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A few years ago, I was helping with the choristers in the Royal School of Church Music affiliated choir at the Church of the Good Shepherd in Corpus Christi, Texas. My “walking partner” was a third-grader named George, a sweet but scatter-brained little fellow with gigantic brown eyes peeking out from unruly bangs.

George was the Pig-Pen of the choir, and since I had known his mother from the time she was a child, I knew that was just his nature. One afternoon, I came into the choir room and was greeted by the notes of the iconic Dave Brubeck composition”Take Five” being practiced on the baby grand.

Over and over, phrase by phrase, George was perfecting his own “Take Five” with great discipline, that 5/4 syncopation rolling out of those thick little fingers. The notes from the piano took on a new voice as the boy took them for his own.

Progress, not perfection December 6, 2012

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Item: Check up with Dr Jancich, Oncologist. She had not seen me with the full effects of Azilect, so she was amazed at the overall improvement of my PD symptoms. The labs came back fine, so RTC in three months with next MRI in June.

Item:  Full clearance, no restrictions to my exercise program, per Dr Lea, Neurologist and Movement Disorder Specialist, therefore follows:

Item:  Livestrong Program, best workout ever.  Kept up with group.   Found new strength and courage to deepen my commitment to continue.  Renewed emphasis on breath.  My new fitness goal  includes learning the use the elliptical walker.

I am encouraged.

Happy New Year December 2, 2012

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Today is the First Sunday in Advent, beginning of the Christian year.  This is a time to watch, wait, prepare, and put on the armor of light, which sounds like a directive to string lights and wear sparkly earrings.  The Advent hymnody is rich and varied, with plenty to keep the voice and spirit singing until the Christ child comes on Christmas Eve.  There is no need for “Rockin’ Around the Christmas Tree” or even my favorite conversion song, “Grandma Got Run Over By a Reindeer” until after the shopping season.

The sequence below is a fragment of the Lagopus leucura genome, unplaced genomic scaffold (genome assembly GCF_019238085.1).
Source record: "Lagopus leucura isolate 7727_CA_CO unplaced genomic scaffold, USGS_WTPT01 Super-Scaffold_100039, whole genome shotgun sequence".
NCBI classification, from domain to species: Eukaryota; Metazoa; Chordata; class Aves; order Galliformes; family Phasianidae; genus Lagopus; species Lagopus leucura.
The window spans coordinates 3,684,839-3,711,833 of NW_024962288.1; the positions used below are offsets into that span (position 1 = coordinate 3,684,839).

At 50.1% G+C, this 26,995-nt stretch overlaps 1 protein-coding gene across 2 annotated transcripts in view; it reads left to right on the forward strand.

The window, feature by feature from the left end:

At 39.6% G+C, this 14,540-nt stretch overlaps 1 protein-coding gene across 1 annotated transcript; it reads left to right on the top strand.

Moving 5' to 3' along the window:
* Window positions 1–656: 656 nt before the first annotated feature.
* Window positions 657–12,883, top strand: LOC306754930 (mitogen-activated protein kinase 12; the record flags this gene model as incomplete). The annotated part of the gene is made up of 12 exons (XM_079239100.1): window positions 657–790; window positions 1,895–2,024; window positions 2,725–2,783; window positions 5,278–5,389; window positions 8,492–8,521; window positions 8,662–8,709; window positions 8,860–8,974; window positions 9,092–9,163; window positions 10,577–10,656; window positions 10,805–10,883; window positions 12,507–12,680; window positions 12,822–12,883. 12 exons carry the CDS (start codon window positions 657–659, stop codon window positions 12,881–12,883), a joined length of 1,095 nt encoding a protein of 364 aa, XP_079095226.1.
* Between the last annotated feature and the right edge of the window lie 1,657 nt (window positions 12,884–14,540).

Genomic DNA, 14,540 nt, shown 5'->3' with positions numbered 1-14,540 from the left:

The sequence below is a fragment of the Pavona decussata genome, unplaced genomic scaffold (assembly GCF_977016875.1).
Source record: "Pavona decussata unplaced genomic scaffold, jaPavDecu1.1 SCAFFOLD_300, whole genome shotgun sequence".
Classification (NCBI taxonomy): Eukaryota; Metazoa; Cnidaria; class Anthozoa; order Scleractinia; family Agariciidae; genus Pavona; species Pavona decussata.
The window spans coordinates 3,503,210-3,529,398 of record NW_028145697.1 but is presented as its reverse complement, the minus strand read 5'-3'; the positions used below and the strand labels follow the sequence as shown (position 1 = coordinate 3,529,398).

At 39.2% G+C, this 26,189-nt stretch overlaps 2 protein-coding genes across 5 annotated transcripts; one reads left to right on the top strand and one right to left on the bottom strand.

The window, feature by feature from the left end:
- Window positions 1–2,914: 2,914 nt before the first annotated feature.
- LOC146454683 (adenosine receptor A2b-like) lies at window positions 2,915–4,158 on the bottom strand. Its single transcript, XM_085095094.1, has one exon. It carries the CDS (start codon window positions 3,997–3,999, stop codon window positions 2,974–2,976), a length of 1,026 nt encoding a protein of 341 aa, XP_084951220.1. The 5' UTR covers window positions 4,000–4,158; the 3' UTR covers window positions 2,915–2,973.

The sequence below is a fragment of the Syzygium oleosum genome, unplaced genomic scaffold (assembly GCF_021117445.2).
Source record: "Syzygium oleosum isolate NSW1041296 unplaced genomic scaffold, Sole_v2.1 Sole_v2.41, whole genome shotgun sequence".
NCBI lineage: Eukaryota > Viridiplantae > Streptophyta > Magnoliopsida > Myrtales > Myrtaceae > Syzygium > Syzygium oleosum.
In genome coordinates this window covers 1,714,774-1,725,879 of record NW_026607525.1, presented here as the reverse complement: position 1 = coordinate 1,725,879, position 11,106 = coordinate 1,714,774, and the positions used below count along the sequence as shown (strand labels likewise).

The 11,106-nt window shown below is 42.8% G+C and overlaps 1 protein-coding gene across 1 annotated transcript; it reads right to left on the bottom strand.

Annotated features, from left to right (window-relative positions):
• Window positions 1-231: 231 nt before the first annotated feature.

My multi-talented, too-ADD-to-use-Facebook BFF called one morning with a tale of defrosting the freezer in their garage. She was looking in her files under “A” for the instructions. Suddenly, the professional mezzo-soprano burst into song: ‘O, come. O come. Amana Manual…”. Advent will never be the same. BTW, the freezer was a Tappan.

“Anything worth… December 1, 2012

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“Anything worth doing is worth doing badly”–G. K. Chesterton

I have thought of that quote throughout the day as I spent more than a few frustrating hours RTFM-ing.  The WordPress.com tutorials are excellent, I am sure, for those who are patient and compliant enough to read and follow directions, but for me, with a bit of a problem in the concentration department, I have made more mis-steps than progress. 

So when I checked for a citation on the Chesterton quote, I should not have been surprised to find a magazine article by Cami Ostman, M.S, in Psychology Today about exchanging perfectionism for joy.  One of my own personal favorites of fruits of the Spirit, joy keeps life juicy, keeps everything lubricated when lugubrious is running close behind.  Parkinson’s keeps me from running anywhere, not that I ever would, but I have given myself permission to get this going marthasway, one step at a time.

My dearest high school teacher, Sidney Whitefield, who provided me with sanctuary for three awkward, redemptive years, often said that I was one of the most creative people she knew.  I had the gift of making every mistake there was, but also the wisdom to learn from each solution. I have lost big chunks of text, explication, and maybe even an amusing anecdote or two these past two days, but I hope that I have learned enough that marthasway will be a good thing.

Take a deep breath November 28, 2012

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Breathing.  I recommend it.  Regularly or raggedly or shallowly, just remember to breathe.  I found my shoulders and jaw clenched tight while fighting for my name, my eyes squinted and forehead furrowed, all because I wasn’t getting my way with a computer.  Round and round, there was no way I could win without surrender.  A spiritual giant I once knew often said, “Life is a series of deeper and deeper surrenders.”.

So now I remember to breathe as I step into this new adventure.  My steps today are shaky ones, but there is no pain unless I insist on climbing or reaching.  I think I will take a nap; it’s always best to lead with our strengths.